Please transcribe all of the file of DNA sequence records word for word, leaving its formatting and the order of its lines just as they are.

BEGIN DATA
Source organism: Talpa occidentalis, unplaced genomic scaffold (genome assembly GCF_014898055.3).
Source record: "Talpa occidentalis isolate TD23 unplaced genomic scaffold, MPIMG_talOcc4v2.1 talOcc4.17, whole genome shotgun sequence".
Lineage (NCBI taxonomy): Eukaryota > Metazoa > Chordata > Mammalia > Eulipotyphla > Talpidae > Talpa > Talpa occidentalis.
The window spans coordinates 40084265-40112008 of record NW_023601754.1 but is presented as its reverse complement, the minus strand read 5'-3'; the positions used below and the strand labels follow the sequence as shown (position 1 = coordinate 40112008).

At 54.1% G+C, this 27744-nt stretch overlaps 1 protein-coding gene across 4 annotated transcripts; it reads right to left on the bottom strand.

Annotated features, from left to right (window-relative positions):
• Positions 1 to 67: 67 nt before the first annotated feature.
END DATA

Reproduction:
Source organism: Talpa occidentalis, unplaced genomic scaffold (genome assembly GCF_014898055.3).
Source record: "Talpa occidentalis isolate TD23 unplaced genomic scaffold, MPIMG_talOcc4v2.1 talOcc4.17, whole genome shotgun sequence".
Lineage (NCBI taxonomy): Eukaryota > Metazoa > Chordata > Mammalia > Eulipotyphla > Talpidae > Talpa > Talpa occidentalis.
The window spans coordinates 40084265-40112008 of record NW_023601754.1 but is presented as its reverse complement, the minus strand read 5'-3'; the positions used below and the strand labels follow the sequence as shown (position 1 = coordinate 40112008).

At 54.1% G+C, this 27744-nt stretch overlaps 1 protein-coding gene across 4 annotated transcripts; it reads right to left on the bottom strand.

Annotated features, from left to right (window-relative positions):
• Positions 1 to 67: 67 nt before the first annotated feature.